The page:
Wild Beasts interview: ‘We’ve always felt like we’re on the outside looking in’
Adored by critics yet largely shunned by the mainstream, experimental rockers Wild Beasts finally seem set to reach a wider audience with their extraordinary new album Present Tense.
Ahead of its release, drummer Chris Talbot spoke to Mark Butler about going electronic, keeping people on their toes, and the carnage that would unfold if they actually hit the big-time.
Hi Chris. Your new single ‘Wanderlust’ has had an incredible reaction since it landed online. How do you feel about the response?
“We’ve been pretty bowled over by it. It’s still a massively presumptuous thing to put out a record, so the reaction has been really positive.
“It’s a statement track. We wanted it to be a departure from what people expected, but it’s still got that haunting vibe.”
Your new synth-driven sound has evoked comparisons with everyone from John Carpenter to Heaven 17. What’s been your favourite one so far?
“Ah. You’ve caught me unawares there! I try not to read too much about us. I’ll take the John Carpenter one though!
“The electronic style has been a natural curiosity for us for a while now, and we’ve finally wholeheartedly embraced it. We’re not worried any more about having to have guitars; to have a rigid band structure with two guitars and a bass, and what have you. Hopefully people think it’s an exciting change of direction.”
Your previous album Smother incorporated electronica elements – but what was the main driving force behind your decision to go full-blown electronic this time around?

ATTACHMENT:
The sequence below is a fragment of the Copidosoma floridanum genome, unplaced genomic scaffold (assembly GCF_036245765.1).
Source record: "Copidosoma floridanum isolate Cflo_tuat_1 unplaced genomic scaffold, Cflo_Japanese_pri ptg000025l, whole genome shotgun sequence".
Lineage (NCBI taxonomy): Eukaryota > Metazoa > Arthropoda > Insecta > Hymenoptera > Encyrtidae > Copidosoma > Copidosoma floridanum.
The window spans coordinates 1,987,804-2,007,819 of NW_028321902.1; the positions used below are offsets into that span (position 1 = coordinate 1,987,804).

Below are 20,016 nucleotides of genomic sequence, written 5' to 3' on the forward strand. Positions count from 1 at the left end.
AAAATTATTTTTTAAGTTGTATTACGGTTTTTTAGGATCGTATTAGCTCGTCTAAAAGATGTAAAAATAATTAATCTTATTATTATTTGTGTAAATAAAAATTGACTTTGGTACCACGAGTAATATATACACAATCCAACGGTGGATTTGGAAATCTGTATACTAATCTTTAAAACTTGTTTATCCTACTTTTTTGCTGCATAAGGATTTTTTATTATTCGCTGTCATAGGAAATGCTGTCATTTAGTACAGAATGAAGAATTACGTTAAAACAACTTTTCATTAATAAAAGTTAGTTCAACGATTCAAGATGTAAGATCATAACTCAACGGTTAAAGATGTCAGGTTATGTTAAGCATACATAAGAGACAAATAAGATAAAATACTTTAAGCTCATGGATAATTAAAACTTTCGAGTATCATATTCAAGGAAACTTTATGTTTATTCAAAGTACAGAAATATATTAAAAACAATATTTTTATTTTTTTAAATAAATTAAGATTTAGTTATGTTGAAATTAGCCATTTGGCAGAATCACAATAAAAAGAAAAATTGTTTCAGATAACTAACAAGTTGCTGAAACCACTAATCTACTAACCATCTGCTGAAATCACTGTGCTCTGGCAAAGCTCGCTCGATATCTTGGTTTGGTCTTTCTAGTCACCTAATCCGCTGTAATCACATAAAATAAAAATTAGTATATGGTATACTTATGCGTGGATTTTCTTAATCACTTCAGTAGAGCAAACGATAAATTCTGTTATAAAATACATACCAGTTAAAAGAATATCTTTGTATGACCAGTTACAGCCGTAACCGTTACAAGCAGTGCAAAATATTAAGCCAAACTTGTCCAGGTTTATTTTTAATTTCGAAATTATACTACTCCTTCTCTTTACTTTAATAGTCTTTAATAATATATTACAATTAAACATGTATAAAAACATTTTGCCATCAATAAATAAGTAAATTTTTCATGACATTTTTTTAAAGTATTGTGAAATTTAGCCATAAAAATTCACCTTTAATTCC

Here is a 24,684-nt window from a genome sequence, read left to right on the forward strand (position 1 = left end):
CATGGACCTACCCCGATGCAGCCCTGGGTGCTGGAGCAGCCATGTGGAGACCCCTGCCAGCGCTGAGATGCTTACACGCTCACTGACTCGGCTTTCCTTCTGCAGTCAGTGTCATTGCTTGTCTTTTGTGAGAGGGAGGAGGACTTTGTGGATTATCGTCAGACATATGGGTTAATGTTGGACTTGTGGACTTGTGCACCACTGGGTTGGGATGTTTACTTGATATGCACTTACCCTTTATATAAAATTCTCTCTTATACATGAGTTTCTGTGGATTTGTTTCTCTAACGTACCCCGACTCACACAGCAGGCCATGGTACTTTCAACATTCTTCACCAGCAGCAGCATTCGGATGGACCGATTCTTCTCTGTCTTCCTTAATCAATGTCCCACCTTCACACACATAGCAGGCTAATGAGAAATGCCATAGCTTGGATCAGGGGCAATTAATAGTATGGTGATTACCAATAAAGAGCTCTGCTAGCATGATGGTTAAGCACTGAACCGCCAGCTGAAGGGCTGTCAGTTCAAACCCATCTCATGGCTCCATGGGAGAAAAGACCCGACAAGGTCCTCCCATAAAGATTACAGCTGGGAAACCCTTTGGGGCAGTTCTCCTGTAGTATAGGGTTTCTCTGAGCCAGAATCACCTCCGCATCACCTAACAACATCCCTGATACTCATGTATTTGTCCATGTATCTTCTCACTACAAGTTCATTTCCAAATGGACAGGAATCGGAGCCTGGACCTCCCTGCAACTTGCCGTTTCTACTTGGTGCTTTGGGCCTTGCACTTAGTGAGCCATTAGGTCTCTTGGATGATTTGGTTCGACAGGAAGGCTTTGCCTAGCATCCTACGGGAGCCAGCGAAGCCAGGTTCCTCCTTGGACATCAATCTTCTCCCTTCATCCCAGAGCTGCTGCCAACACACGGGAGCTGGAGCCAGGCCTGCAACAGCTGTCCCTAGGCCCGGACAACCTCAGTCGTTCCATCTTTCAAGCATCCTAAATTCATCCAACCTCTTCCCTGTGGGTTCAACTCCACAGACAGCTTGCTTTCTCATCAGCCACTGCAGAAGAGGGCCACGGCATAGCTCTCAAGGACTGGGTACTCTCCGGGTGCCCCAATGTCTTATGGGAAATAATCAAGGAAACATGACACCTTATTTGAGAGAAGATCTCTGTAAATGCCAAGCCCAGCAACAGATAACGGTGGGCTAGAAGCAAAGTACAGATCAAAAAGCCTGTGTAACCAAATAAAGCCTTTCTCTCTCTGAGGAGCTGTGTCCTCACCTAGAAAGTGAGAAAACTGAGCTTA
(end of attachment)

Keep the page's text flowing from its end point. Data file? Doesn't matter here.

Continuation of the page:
“We’ve been doing this a long time now, and we wouldn’t want to become a pastiche of ourselves. Smother and Two Dancers were made within a short time of each other, and I don’t feel we made a great sonic leap forward. We didn’t have the benefit of looking outward.
“With Present Tense, we had that time away, and a sense of perspective that came with it.”
It’s been almost three years since the last record, and you took a full year to work on the new material. Was Present Tense a particularly ambitious undertaking?
“We think so. You have to move away from the area where you feel comfortable in. We don’t pretend to be electronic masters – we’re schooling ourselves.”
What were the main things you wanted to achieve with this album?
“We always like to challenge people. People have to meet us halfway. We’re still a peculiar piece of meat for some.
“We didn’t want to make the same record again – and I think we’ve achieved that.”
Smother was a huge critical success, and was your first album to debut in the Top 20. Did you feel a certain amount of pressure to match or exceed its success with Present Tense?
“Yes and no. We did have half an eye on how popular things could be, so some of the songs are more streamlined and direct than before. But that’s actually been a fascinating thing for us.
“I don’t think we’ll ever be the sort of band that cynically makes a ‘commercial’ record. We’ve never tried to be something we’re not. In a way, we’ve always felt like we’re on the outside looking in.”
The lyrics in ‘Wanderlust’ are quite striking, and seemingly snipe at the rich. What’s the song about, and what was the idea that prompted it?
“I’m speaking for Hayden [the band's lead singer and lyricist] here, but it came from a place where there’s certain acts where people have found themselves in the position to be creative by having some money in the coffers.
“It’s a sonically dark song, though it’s actually supposed to be playful and tongue in cheek. We’re not bitter about it. That said, what money can’t buy is a good idea.”
Hayden’s previously written about everything from brawling gangs of youths to romantic trysts. What would you say are the overriding themes of Present Tense?